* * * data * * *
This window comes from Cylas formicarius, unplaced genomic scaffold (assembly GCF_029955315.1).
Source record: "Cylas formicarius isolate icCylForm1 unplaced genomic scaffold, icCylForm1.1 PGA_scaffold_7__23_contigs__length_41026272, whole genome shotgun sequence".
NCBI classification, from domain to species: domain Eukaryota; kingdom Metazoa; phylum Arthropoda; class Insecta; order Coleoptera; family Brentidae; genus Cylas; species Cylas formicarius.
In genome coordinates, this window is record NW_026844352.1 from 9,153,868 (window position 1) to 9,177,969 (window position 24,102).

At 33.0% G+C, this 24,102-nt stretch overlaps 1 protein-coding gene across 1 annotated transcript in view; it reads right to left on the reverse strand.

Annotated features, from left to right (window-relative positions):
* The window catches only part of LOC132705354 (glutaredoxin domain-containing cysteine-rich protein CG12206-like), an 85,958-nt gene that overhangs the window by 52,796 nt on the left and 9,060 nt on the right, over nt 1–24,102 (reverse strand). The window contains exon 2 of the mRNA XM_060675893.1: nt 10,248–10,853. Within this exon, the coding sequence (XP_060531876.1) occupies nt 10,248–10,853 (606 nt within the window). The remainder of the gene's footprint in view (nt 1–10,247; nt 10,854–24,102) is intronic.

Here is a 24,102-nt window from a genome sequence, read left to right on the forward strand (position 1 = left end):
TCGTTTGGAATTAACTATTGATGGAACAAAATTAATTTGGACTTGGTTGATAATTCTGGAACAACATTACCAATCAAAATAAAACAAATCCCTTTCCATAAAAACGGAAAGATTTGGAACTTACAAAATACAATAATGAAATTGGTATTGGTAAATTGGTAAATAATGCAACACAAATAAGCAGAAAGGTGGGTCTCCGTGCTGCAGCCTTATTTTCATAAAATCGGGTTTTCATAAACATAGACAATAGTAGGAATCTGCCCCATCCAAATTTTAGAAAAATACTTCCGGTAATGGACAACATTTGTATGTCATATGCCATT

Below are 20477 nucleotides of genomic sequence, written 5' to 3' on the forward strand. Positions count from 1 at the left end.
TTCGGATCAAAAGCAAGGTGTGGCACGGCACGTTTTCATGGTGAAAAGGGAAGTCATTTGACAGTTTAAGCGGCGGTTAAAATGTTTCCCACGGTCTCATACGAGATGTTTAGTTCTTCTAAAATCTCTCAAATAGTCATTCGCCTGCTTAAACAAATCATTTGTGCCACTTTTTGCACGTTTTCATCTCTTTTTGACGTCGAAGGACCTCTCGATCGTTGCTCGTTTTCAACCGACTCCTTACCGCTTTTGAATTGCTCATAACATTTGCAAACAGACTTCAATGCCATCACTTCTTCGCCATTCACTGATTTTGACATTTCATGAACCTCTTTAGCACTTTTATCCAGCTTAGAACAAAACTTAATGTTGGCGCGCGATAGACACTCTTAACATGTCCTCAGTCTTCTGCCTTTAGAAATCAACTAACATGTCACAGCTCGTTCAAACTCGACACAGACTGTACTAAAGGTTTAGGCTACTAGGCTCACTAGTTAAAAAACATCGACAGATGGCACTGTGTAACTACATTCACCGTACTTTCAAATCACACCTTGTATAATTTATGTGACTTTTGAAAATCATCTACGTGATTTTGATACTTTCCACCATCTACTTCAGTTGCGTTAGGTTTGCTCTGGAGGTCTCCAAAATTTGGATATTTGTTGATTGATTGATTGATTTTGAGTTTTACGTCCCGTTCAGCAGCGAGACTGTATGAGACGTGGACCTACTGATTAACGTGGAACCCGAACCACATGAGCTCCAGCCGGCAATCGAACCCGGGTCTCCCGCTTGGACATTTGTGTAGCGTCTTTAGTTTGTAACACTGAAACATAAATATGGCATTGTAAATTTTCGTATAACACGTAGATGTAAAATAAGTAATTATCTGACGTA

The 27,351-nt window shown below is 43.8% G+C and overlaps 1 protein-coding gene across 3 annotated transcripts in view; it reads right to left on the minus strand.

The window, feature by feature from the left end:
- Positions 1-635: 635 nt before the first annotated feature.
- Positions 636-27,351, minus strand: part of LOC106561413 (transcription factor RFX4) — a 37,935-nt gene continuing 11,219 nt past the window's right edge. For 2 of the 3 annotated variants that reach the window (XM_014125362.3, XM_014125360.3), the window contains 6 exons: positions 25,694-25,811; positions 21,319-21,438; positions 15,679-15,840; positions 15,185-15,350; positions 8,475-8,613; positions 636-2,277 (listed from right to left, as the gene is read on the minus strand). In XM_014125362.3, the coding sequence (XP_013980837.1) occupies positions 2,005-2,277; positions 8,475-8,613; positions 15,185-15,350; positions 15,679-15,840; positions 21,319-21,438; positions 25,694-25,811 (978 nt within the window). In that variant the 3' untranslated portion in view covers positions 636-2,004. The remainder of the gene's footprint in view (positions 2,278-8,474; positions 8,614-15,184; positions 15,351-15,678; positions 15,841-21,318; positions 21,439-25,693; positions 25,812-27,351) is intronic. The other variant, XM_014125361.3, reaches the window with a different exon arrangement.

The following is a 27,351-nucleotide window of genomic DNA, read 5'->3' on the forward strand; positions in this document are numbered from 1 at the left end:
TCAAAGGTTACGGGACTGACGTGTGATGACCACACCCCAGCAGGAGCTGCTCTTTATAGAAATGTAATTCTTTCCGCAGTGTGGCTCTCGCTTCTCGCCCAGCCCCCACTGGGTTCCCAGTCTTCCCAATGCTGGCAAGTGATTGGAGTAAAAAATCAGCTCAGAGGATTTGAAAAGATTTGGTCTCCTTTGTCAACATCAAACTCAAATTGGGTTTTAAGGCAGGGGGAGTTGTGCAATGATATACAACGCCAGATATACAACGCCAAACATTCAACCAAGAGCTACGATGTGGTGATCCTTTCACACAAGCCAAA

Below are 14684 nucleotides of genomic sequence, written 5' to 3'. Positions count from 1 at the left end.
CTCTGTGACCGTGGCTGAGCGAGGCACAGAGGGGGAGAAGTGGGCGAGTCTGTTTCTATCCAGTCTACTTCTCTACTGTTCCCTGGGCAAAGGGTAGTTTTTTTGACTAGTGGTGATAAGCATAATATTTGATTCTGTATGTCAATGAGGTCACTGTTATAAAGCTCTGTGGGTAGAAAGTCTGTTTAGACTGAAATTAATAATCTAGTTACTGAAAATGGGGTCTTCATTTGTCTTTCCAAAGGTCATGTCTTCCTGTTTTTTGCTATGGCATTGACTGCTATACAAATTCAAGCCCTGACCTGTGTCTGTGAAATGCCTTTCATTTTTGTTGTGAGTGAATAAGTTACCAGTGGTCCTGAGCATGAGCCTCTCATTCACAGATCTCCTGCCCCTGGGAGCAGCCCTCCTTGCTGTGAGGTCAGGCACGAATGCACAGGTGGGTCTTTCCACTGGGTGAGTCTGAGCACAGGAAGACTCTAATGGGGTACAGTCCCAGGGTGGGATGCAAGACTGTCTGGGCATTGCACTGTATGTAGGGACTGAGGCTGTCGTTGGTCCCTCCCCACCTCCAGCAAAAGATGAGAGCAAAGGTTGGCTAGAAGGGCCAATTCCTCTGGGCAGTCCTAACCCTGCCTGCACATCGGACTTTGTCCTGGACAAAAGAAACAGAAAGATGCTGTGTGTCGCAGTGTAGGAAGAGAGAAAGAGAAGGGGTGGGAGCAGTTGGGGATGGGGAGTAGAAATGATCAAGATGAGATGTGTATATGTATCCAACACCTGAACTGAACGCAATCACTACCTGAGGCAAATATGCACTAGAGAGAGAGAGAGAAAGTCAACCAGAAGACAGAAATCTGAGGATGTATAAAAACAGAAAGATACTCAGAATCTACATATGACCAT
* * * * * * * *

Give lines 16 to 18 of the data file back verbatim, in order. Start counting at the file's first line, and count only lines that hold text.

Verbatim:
The following is a 27,351-nucleotide window of genomic DNA, read 5'->3' on the forward strand; positions in this document are numbered from 1 at the left end:
TCAAAGGTTACGGGACTGACGTGTGATGACCACACCCCAGCAGGAGCTGCTCTTTATAGAAATGTAATTCTTTCCGCAGTGTGGCTCTCGCTTCTCGCCCAGCCCCCACTGGGTTCCCAGTCTTCCCAATGCTGGCAAGTGATTGGAGTAAAAAATCAGCTCAGAGGATTTGAAAAGATTTGGTCTCCTTTGTCAACATCAAACTCAAATTGGGTTTTAAGGCAGGGGGAGTTGTGCAATGATATACAACGCCAGATATACAACGCCAAACATTCAACCAAGAGCTACGATGTGGTGATCCTTTCACACAAGCCAAA

Below are 14684 nucleotides of genomic sequence, written 5' to 3'. Positions count from 1 at the left end.